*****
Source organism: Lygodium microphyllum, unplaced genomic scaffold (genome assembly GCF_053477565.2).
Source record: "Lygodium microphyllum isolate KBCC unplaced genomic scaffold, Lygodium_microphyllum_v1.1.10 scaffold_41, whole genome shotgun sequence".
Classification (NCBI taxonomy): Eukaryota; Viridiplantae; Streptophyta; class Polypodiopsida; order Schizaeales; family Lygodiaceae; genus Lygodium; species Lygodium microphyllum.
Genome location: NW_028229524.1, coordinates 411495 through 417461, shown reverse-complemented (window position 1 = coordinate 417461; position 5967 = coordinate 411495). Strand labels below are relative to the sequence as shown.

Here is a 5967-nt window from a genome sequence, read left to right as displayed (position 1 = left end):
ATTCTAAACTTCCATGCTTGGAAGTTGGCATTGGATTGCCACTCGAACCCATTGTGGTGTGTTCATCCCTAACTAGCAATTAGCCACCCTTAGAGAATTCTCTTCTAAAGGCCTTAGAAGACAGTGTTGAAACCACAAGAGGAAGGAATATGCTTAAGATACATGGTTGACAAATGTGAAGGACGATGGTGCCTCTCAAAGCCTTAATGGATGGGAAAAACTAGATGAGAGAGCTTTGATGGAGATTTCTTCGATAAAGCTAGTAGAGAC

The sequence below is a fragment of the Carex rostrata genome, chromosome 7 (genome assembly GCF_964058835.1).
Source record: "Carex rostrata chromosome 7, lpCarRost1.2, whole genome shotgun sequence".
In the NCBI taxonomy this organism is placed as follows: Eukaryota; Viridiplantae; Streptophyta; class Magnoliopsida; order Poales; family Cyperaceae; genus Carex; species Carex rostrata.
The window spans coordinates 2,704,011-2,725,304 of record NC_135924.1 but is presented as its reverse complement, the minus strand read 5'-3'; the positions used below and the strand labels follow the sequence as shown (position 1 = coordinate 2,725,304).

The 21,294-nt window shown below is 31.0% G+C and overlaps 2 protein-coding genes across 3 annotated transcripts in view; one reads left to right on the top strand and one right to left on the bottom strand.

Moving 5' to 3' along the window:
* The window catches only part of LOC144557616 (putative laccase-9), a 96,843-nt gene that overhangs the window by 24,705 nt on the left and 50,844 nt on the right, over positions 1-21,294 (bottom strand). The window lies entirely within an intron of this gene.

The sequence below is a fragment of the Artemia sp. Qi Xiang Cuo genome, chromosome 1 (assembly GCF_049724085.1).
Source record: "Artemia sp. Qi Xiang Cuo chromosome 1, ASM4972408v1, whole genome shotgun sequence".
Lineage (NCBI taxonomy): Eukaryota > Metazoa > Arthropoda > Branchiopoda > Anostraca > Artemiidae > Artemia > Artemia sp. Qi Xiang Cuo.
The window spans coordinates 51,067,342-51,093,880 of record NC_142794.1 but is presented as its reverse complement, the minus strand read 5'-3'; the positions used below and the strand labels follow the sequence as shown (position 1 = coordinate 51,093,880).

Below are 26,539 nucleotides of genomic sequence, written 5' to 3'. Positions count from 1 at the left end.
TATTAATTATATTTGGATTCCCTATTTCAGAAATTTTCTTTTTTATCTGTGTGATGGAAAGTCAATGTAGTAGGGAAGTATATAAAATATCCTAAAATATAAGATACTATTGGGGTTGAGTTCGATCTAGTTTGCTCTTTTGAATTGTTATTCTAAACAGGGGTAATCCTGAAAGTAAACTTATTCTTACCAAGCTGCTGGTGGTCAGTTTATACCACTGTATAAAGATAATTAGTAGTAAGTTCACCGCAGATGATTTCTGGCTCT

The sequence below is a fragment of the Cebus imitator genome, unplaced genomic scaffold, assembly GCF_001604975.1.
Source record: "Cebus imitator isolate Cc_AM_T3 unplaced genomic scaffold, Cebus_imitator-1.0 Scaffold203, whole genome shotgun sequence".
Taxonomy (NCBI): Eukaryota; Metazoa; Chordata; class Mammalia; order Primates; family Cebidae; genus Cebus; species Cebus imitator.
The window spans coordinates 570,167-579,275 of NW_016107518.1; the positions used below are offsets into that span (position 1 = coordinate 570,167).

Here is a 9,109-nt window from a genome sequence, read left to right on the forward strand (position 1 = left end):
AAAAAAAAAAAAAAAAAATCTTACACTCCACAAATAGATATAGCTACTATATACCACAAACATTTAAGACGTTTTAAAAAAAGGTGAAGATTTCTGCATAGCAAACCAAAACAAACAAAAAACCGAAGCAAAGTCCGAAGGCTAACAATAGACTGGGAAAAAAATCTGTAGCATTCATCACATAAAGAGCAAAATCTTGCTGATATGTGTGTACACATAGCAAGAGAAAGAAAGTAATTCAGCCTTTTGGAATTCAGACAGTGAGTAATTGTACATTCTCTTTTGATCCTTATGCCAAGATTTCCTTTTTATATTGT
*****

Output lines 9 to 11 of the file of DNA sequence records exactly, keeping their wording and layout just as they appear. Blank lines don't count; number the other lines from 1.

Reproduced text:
In the NCBI taxonomy this organism is placed as follows: Eukaryota; Viridiplantae; Streptophyta; class Magnoliopsida; order Poales; family Cyperaceae; genus Carex; species Carex rostrata.
The window spans coordinates 2,704,011-2,725,304 of record NC_135924.1 but is presented as its reverse complement, the minus strand read 5'-3'; the positions used below and the strand labels follow the sequence as shown (position 1 = coordinate 2,725,304).

The 21,294-nt window shown below is 31.0% G+C and overlaps 2 protein-coding genes across 3 annotated transcripts in view; one reads left to right on the top strand and one right to left on the bottom strand.